Our most recent MCI Youth Advisory Board member Claudia Brewer sat down with us to discuss her motivation in joining the board and her interest in male contraception. This blog post shares highlights from that conversation.
What do you study/what's your academic background?
I’m pursuing a B.S. in Molecular, Cell, and Developmental Biology with a Minor in Society and Genetics at UCLA. My goal in college is to gain a deep understanding of human health, from the complex molecular mechanisms underlying disease to the broader social and political implications of the latest bioengineering technologies. Most of my background is in biological research and healthcare. Most recently, I conducted research on a pathogenic protein associated with Alzheimer’s and other neurodegenerative diseases at the UCSB Neuroscience Research Institute. I currently serve as a scribe for a primary care physician at UCLA Health.
Why are you interested in MCI/male contraception? Why do you think male contraception is important? What impact could it have?
When I first began researching male contraception, I came across this sentence in a paper: “No new reversible contraceptive options have arisen for men since the development of condoms over 400 years ago.” 400 years?! I couldn’t believe that it had been that long since men had been given any sort of new option to engage in reversible pregnancy prevention with their partners. Throughout that day, I repeated this fact indignantly to some of my friends, who shared my surprise.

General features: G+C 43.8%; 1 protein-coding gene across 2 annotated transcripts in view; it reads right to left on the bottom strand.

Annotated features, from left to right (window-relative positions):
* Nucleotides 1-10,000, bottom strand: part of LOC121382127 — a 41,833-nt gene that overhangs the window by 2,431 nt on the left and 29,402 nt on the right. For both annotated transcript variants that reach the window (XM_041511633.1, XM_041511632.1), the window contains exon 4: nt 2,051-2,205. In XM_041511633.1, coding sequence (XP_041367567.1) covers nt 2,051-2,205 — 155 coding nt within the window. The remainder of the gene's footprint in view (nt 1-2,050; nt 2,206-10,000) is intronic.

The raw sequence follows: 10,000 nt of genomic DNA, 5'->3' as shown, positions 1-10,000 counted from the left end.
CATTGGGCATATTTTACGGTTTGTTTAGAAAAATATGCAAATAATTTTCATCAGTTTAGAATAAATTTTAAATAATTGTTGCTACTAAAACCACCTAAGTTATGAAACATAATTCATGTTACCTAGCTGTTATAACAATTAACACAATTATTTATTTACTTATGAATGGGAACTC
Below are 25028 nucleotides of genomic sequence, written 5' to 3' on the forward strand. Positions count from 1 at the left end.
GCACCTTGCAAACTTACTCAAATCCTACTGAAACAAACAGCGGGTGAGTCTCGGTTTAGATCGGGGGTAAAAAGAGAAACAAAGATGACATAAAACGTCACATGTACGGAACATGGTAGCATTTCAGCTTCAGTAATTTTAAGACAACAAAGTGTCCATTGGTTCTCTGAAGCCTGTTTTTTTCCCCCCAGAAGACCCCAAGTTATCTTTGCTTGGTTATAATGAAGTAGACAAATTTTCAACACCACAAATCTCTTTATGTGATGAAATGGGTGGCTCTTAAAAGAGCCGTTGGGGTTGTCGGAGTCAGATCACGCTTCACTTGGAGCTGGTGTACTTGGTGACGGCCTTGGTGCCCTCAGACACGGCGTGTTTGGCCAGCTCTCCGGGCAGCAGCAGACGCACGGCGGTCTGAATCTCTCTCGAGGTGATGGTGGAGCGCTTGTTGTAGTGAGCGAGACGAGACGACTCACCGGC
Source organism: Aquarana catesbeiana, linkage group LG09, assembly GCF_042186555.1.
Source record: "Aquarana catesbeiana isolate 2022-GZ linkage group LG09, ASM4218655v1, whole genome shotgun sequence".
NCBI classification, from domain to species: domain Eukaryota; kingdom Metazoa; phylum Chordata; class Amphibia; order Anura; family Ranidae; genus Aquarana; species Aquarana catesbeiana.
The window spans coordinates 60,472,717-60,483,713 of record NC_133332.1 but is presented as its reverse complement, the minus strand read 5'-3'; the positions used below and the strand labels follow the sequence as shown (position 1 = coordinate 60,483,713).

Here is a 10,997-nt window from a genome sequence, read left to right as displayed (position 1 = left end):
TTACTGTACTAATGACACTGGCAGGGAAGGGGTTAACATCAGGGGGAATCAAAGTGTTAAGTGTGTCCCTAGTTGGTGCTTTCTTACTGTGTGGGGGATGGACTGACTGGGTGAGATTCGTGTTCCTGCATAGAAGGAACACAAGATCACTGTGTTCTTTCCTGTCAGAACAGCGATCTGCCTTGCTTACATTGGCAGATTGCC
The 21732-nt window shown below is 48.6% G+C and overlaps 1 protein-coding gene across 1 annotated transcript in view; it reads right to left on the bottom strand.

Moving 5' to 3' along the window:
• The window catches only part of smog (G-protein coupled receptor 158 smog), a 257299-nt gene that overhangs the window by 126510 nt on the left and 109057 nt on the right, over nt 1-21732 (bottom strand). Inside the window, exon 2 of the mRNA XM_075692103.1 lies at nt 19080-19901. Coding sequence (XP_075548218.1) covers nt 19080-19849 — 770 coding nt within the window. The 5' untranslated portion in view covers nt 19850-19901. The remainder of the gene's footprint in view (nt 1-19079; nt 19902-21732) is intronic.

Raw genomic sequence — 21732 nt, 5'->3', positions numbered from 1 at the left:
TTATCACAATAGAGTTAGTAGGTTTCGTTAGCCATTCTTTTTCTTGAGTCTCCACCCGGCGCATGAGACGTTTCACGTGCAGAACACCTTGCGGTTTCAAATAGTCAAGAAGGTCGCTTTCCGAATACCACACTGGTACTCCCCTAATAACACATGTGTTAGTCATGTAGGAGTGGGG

Gender roles in contraception have remained the same for so long that I don’t think the idea of changing them even crosses people’s minds. Men bring condoms, maybe get a vasectomy later in life, and women do, well... everything else. We’re all used to this uneven distribution of responsibility because it’s all we’ve ever known. Safe sex should be of equal concern for everyone, regardless of their sex or gender. But right now, we just aren’t giving people adequate tools to make this true. Introducing even one new, reversible male contraceptive to the market would be a huge step in the right direction. When I came across MCI, I saw an opportunity to be a small part of that step.
What are your career/academic goals/interests?
I hope to pursue a career in medicine or public health with a focus on reproductive health. I’m especially interested in delivering healthcare that increases accessibility to contraceptives and addresses reproductive health disparities based on socioeconomic factors. My interests outside of this field include primary care, neurodegenerative disease, and traumatic brain injury.
What do you hope to accomplish through your work with MCI?
I hope that through my activities with MCI, including educating myself more about the field of male contraceptive research, I am able to engage others in meaningful conversations about gender inequity in contraception. Like I mentioned, I think that because no products have been released, male contraception is not on most people’s radars yet. But if we start spreading the word about this now, with friends and colleagues, we can optimize the social environment for the release of the first reversible male contraceptive.
Contact us if you’re interested in joining or engaging with our Youth Advisory Board!